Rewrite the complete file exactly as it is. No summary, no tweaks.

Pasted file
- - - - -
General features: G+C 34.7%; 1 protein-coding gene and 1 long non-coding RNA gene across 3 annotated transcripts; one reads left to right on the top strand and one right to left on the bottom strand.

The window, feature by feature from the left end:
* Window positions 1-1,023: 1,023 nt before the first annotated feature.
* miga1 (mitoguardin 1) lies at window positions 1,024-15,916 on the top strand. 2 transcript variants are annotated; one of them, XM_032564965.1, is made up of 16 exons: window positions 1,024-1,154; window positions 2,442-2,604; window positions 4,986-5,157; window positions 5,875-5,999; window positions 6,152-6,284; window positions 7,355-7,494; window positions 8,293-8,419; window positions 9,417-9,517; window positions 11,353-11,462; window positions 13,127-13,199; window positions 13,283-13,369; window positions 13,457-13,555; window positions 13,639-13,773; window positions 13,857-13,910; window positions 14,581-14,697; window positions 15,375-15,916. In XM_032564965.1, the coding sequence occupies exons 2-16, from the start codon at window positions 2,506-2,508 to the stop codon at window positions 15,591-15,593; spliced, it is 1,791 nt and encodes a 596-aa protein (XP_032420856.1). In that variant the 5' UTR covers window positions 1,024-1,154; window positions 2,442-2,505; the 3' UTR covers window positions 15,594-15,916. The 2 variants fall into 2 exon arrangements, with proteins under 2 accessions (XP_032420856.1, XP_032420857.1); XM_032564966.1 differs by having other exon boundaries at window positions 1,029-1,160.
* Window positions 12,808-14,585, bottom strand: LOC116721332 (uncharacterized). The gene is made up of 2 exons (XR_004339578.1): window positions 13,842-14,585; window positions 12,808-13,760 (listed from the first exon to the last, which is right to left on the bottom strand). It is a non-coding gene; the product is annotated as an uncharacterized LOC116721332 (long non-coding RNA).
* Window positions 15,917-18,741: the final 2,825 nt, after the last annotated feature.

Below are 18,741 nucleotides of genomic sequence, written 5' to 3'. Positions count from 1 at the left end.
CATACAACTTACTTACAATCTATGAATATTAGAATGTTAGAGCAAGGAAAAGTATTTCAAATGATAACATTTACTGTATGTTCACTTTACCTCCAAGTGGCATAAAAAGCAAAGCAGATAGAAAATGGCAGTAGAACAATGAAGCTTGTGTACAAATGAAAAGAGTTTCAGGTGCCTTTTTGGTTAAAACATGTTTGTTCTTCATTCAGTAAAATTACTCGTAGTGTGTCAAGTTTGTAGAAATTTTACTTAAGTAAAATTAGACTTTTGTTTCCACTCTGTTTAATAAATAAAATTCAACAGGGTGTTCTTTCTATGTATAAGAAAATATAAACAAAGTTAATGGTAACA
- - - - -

General features: G+C 34.7%; 1 protein-coding gene and 1 long non-coding RNA gene across 3 annotated transcripts; one reads left to right on the top strand and one right to left on the bottom strand.

The window, feature by feature from the left end:
* Window positions 1-1,023: 1,023 nt before the first annotated feature.
* miga1 (mitoguardin 1) lies at window positions 1,024-15,916 on the top strand. 2 transcript variants are annotated; one of them, XM_032564965.1, is made up of 16 exons: window positions 1,024-1,154; window positions 2,442-2,604; window positions 4,986-5,157; window positions 5,875-5,999; window positions 6,152-6,284; window positions 7,355-7,494; window positions 8,293-8,419; window positions 9,417-9,517; window positions 11,353-11,462; window positions 13,127-13,199; window positions 13,283-13,369; window positions 13,457-13,555; window positions 13,639-13,773; window positions 13,857-13,910; window positions 14,581-14,697; window positions 15,375-15,916. In XM_032564965.1, the coding sequence occupies exons 2-16, from the start codon at window positions 2,506-2,508 to the stop codon at window positions 15,591-15,593; spliced, it is 1,791 nt and encodes a 596-aa protein (XP_032420856.1). In that variant the 5' UTR covers window positions 1,024-1,154; window positions 2,442-2,505; the 3' UTR covers window positions 15,594-15,916. The 2 variants fall into 2 exon arrangements, with proteins under 2 accessions (XP_032420856.1, XP_032420857.1); XM_032564966.1 differs by having other exon boundaries at window positions 1,029-1,160.
* Window positions 12,808-14,585, bottom strand: LOC116721332 (uncharacterized). The gene is made up of 2 exons (XR_004339578.1): window positions 13,842-14,585; window positions 12,808-13,760 (listed from the first exon to the last, which is right to left on the bottom strand). It is a non-coding gene; the product is annotated as an uncharacterized LOC116721332 (long non-coding RNA).
* Window positions 15,917-18,741: the final 2,825 nt, after the last annotated feature.

Below are 18,741 nucleotides of genomic sequence, written 5' to 3'. Positions count from 1 at the left end.
CATACAACTTACTTACAATCTATGAATATTAGAATGTTAGAGCAAGGAAAAGTATTTCAAATGATAACATTTACTGTATGTTCACTTTACCTCCAAGTGGCATAAAAAGCAAAGCAGATAGAAAATGGCAGTAGAACAATGAAGCTTGTGTACAAATGAAAAGAGTTTCAGGTGCCTTTTTGGTTAAAACATGTTTGTTCTTCATTCAGTAAAATTACTCGTAGTGTGTCAAGTTTGTAGAAATTTTACTTAAGTAAAATTAGACTTTTGTTTCCACTCTGTTTAATAAATAAAATTCAACAGGGTGTTCTTTCTATGTATAAGAAAATATAAACAAAGTTAATGGTAACA